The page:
Why Your Credit Card's Available Credit is Important
You can only spend a certain amount of money on your credit card. Your credit card issuer assigns a credit limit to your account which is the maximum amount of outstanding debt you're allowed to have on your account at any given time. You can keep making purchases up to the amount of your credit limit as long as you have available credit.
What is available credit?
Knowing your available credit is important if you want to keep your credit card balance within the credit limit.
Depending on your credit card terms, there may be penalties and consequences for exceeding your credit card balance.
Your available credit is the amount of credit you are able to use for purchases at a point in time. The amount changes based your credit card balance and your credit limit. The available credit on your credit card is usually your credit limit minus your current balance, but it could be lower if you have pending transactions that haven't posted to your credit card yet. For example, if your credit limit is $2,000 and you have a balance of $500, then you would have $1,500 of available credit. A pending transaction of $100 would reduce your available credit to $1,400.
You can check your available credit by calling your credit card issuer via the number on the back of your credit card or by logging into your online account. Note that your credit card billing statement isn't the best place to check your available credit because of the transactions that may have posted to your account since your billing statement was printed.
Why having available credit is important
Having a lot of available credit is good for your credit score because it means you're keeping your credit card balance low. Consequently, your credit utilization, which is 30% of your credit score, will also be low. It's a good idea to keep your credit card balance below 30% of your credit limit.
That means you'll have a balance of $300 and $700 available credit on a credit card with a limit of $1,000.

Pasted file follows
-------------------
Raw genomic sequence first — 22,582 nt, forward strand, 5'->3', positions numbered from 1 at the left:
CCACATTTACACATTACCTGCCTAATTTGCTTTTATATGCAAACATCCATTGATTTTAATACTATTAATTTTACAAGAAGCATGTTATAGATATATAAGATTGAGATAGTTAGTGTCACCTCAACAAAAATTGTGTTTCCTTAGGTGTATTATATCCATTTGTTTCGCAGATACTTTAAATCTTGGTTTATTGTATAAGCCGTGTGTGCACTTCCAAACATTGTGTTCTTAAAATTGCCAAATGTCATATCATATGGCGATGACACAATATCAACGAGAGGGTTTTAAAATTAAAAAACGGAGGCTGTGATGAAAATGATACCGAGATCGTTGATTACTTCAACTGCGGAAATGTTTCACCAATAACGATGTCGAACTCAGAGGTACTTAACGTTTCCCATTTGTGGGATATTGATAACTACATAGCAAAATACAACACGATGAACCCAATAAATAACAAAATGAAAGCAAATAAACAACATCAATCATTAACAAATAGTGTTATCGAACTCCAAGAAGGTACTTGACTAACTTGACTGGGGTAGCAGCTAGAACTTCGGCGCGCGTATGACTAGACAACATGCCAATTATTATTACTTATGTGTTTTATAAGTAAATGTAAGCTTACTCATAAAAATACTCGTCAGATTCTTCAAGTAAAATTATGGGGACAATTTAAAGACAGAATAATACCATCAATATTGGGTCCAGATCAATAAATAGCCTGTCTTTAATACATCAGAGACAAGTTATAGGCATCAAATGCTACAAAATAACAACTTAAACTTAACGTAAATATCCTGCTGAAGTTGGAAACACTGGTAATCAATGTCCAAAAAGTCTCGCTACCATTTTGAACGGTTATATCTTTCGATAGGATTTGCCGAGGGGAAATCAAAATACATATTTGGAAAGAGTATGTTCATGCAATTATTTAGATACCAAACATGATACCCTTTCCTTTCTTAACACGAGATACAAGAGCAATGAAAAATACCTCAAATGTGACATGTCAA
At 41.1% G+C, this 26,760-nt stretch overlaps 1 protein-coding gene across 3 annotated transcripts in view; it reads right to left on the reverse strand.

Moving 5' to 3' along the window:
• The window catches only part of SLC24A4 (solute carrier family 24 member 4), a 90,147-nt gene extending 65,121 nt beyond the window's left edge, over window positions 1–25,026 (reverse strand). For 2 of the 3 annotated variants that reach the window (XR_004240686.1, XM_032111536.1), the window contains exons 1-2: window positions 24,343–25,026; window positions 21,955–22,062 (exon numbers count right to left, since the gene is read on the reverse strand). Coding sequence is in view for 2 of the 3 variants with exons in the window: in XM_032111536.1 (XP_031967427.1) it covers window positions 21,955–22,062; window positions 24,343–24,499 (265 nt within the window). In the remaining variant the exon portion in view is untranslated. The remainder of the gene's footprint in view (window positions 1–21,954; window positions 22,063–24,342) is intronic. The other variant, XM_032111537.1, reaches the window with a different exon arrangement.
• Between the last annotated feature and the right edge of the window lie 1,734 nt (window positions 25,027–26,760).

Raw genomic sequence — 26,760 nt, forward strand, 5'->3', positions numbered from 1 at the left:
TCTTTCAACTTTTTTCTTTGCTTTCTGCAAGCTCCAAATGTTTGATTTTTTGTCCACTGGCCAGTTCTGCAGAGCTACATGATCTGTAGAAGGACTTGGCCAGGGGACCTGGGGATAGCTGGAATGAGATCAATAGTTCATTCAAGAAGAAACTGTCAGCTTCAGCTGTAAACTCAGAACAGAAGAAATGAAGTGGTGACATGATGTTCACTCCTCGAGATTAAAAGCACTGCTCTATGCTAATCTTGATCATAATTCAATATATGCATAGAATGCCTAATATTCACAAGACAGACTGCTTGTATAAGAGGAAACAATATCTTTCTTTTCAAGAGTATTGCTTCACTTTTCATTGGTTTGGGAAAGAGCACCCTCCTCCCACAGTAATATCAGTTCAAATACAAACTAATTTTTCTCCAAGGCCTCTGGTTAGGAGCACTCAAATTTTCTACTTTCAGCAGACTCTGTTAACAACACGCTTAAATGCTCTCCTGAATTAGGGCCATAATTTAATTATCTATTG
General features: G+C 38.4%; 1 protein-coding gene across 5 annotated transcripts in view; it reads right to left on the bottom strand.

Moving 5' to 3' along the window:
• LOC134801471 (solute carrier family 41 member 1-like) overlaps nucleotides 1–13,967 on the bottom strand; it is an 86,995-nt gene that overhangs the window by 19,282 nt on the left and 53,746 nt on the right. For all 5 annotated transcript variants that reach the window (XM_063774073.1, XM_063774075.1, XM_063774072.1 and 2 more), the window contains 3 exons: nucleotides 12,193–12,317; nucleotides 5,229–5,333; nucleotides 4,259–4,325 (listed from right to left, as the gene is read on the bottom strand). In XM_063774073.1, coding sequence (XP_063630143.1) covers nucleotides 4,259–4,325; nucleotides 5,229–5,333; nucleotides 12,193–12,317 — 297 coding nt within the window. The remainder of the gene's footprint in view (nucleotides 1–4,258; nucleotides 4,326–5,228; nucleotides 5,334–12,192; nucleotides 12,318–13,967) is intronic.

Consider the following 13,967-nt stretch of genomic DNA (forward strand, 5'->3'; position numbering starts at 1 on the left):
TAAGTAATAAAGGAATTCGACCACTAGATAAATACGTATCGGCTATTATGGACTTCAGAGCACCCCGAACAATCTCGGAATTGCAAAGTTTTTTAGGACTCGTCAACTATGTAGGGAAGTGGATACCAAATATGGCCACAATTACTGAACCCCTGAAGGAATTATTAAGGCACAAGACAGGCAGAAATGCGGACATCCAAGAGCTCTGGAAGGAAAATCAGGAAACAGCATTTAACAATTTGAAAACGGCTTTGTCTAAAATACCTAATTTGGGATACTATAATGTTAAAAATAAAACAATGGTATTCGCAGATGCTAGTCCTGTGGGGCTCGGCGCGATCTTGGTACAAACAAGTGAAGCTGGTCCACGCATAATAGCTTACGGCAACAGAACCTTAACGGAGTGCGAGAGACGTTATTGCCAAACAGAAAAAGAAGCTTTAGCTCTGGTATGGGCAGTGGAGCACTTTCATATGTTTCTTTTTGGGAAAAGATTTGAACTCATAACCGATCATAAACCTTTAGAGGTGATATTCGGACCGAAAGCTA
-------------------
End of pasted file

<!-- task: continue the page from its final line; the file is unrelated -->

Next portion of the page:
The less available credit you have, the less valuable your credit card is to you. With only a small amount of available credit, you won't be able to use your credit when you need it, for example, to rent a car or book a hotel. Instead, you'll have to use your debit card which could require a security deposit or extra documentation for certain transactions.
What happens if you use more than your available credit?
If you try to spend more than your available credit, your transaction will be declined, unless you've opted-in to have over-the-limit transactions processed. Opting-in allows our credit card issuer to process transactions that would put you over the credit limit, but leaves you susceptible to an over the limit fee, if your credit card issuer charges one. Exceeding your credit limit can also trigger the penalty rate on your credit card.
You can increase the amount of available credit on your credit card by paying down your balance. Once the payment posts to your account, your available credit increases by the amount you paid. Note that it could take two or three business days for the payment to reflect in your available credit, depending on your credit card issuer's payment posting policy.
If you're trying to free up some credit for a purchase, you'll typically need to make a payment several days in advance of when you need it.
A credit limit increase can also raise your available credit. You can request a credit limit increase from your credit card issuer and they'll evaluate your account and credit history to approve your request. You'll still have the same amount of debt, but if approved, the credit limit increase will raise your available credit.